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Far-right group slams government over four freedom deal with South Sudan

March 14, 2012 (KHARTOUM) – The far-right Just Peace Forum (JPF) of Sudan has launched severe criticism against the government for signing an agreement on four freedoms with neighbouring South Sudan, saying the move poses a threat to national security.

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JPF leader Al-Tayyib Mustafa among his supporters celebrating the secession of South Sudan in July 2010 (GETTY)

Sudan and South Sudan inked on Tuesday a framework agreement allowing citizens of both states to enjoy “freedom of residence, freedom of movement, freedom to undertake economic activity and freedom to acquire and dispose property".

The deal allayed concerns over Sudan’s decision to strip its former southern citizens of their nationality following their massive vote for the independence of their region, which was declared in July last year. Millions of southerners began an exodus back home after Khartoum announced that as of 9 April this year, they will have to leave the country or regularise their stay as foreigners, a move that drew criticism from human rights groups locally and abroad.

Al-Tayyib Mustafa, the leader of the JPF and a close relative of Sudan’s President Omsr Al-Bashir, described the agreement signed in Addis Ababa as a “humiliating compromise”.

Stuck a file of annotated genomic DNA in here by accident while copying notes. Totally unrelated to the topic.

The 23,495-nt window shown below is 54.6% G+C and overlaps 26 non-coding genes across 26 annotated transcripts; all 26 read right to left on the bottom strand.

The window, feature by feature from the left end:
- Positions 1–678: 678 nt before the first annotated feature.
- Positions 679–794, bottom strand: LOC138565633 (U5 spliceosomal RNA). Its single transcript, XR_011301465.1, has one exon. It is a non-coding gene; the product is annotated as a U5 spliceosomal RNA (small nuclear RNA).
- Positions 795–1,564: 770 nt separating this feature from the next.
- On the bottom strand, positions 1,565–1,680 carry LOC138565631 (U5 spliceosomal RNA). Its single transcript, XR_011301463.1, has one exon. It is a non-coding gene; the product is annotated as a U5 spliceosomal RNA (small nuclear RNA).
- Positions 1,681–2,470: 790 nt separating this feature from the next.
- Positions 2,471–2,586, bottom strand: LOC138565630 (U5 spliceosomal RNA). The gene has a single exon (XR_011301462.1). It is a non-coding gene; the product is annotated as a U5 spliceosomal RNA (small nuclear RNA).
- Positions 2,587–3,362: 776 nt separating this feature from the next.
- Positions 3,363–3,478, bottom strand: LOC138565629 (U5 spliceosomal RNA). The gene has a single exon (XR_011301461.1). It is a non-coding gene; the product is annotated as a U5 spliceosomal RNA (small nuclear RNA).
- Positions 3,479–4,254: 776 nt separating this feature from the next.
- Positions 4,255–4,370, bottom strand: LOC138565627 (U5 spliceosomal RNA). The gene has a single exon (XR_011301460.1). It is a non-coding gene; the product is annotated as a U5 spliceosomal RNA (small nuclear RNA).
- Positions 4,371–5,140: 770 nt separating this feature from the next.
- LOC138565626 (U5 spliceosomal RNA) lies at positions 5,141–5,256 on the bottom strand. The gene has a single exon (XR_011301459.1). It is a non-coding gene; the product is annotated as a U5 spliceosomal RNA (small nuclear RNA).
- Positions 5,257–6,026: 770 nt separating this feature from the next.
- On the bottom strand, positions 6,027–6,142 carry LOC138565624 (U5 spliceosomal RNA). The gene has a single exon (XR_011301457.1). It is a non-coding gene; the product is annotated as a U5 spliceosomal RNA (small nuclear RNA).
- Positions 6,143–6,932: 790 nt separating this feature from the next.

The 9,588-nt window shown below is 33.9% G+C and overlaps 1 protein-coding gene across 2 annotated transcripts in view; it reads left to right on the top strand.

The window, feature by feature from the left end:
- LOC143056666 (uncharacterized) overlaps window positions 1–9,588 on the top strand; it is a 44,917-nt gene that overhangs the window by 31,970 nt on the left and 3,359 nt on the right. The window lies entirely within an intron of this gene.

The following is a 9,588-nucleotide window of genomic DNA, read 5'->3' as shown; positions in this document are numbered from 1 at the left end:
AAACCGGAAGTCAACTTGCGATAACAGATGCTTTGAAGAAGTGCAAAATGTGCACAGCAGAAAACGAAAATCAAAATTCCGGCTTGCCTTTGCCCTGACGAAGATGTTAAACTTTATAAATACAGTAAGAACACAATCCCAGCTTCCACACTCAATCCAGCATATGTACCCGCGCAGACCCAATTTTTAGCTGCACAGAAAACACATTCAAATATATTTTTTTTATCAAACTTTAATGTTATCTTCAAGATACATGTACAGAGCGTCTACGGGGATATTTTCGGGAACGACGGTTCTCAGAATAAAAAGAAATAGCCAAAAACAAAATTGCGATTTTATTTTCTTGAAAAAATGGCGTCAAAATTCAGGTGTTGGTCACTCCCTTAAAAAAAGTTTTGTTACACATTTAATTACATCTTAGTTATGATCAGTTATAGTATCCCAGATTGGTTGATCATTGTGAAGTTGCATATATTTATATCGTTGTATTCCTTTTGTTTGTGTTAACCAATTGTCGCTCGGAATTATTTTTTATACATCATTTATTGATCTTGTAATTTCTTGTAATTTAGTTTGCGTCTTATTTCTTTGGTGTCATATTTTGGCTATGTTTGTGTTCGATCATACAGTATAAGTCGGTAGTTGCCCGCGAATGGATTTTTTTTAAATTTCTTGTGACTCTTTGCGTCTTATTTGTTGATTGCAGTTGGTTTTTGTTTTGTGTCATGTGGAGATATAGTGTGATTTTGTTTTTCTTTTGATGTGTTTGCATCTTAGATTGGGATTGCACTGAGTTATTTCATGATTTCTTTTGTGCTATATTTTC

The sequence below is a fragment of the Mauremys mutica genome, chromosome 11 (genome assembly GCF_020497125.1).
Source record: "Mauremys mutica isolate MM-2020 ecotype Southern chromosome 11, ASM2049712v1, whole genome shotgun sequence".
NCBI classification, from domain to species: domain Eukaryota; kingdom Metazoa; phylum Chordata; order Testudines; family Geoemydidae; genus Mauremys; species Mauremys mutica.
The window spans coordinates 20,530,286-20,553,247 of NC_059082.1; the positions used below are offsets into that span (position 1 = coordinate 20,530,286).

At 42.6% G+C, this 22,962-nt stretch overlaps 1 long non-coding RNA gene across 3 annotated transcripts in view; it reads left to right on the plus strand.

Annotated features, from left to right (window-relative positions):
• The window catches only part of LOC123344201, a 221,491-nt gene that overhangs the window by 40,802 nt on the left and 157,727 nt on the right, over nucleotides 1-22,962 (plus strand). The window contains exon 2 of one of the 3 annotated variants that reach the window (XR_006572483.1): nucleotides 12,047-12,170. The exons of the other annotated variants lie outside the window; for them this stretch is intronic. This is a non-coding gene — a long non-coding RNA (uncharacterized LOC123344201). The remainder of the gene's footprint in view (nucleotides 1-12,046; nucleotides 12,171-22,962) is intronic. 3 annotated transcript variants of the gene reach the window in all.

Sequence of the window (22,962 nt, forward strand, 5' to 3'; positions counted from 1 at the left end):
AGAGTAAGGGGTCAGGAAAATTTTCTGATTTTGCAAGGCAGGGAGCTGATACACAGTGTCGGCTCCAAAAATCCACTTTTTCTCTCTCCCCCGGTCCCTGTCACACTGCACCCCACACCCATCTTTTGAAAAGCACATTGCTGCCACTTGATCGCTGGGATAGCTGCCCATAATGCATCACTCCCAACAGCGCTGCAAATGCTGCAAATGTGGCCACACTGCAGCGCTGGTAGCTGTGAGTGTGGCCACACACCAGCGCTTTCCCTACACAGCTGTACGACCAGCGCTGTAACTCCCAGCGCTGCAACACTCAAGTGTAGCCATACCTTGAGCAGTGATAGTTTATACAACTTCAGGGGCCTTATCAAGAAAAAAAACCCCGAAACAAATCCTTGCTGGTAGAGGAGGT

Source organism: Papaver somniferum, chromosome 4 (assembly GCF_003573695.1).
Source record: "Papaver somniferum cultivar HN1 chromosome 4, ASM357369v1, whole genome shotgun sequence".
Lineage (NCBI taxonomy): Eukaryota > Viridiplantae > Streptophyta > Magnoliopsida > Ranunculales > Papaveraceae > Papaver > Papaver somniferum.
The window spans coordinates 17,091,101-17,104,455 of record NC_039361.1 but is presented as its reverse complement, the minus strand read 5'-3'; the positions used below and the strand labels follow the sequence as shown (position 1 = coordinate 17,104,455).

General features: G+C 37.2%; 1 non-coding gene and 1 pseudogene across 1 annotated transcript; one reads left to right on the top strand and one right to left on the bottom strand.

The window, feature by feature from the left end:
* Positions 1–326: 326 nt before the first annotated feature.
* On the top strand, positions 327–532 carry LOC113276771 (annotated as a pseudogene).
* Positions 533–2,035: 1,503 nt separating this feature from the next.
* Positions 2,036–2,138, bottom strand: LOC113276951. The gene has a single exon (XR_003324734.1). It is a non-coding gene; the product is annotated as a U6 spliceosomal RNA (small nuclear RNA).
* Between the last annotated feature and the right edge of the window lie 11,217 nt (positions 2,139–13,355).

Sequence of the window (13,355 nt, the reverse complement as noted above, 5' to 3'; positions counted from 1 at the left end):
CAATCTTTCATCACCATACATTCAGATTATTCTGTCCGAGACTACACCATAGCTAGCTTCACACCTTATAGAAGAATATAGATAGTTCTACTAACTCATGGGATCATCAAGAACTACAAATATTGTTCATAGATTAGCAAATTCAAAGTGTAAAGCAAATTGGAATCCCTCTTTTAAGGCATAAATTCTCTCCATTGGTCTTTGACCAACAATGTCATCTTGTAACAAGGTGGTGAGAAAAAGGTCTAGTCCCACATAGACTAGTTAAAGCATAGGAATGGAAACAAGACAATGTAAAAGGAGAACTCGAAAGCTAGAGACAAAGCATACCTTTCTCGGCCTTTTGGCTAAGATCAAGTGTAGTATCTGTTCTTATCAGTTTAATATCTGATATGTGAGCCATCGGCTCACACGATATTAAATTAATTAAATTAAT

Speaking to reporters in the capital Khartoum on Wednesday, Mustafa revealed that his party intends to oppose the deal through all possible means, including the launch of a popular campaign and use of religious leaders.

The ultra-conservative figure called on his nephew and president Omer Al-Bashir to scrap the deal, similar to what he did with the Addis Ababa framework agreement signed in mid July between his close aide, Nafie Ali Nafie, and rebels of the Sudan People’s Liberation Movement North (SPLM-N) who are fighting the government in South Kordofan and Blue Nile State.

Bashir’s disavowal of Addis Ababa agreement with the rebels was a testament to the political clout of the JPF and its controversial leader.

The JPF had campaigned intensively through its daily mouthpiece, Al-Intibaha, for the secession of South Sudan and expulsion of southern citizens. Most recently, the party’s leaders and writers have been calling on the government to invade Juba, the capital of South Sudan, in retaliation for the south’s alleged support to Sudanese rebels.

Mustafa said that the new Addis Ababa deal was a dangerous development and a threat to Sudanese national security. He further said that the government must either scrap the deal or exit power to allow the people to select the leaders who can “defend their sacred principles”.

According to the JPF leader, the government had signed the agreement under intensive US pressure after a group of congressmen introduced a law that would impose new sanctions on Khartoum.

Mustafa said there was pressure from the US and UK on Sudan to give southerners their citizenship back and allow them the four freedoms. He added that the presence of southerners in Sudan threatens the social and political security of the north.

Similarly, the JPF senior member and editor-in-chief of Al-Intibaha, Al-Sadiq al-Rizigi, said that “an American stench can be smelled in the agreement”. He further said that the deal “was not worth the value of ink with which it is written and will not success because it compromises our rights”.

Ishaq Fadul Allah, another JPF stalwart and an op-ed writer at Al-Intibaha, berated Sudan’s negotiators who signed the deal, saying they should be punished by being sent to the battlefronts in South Kordofan and Blue Nile.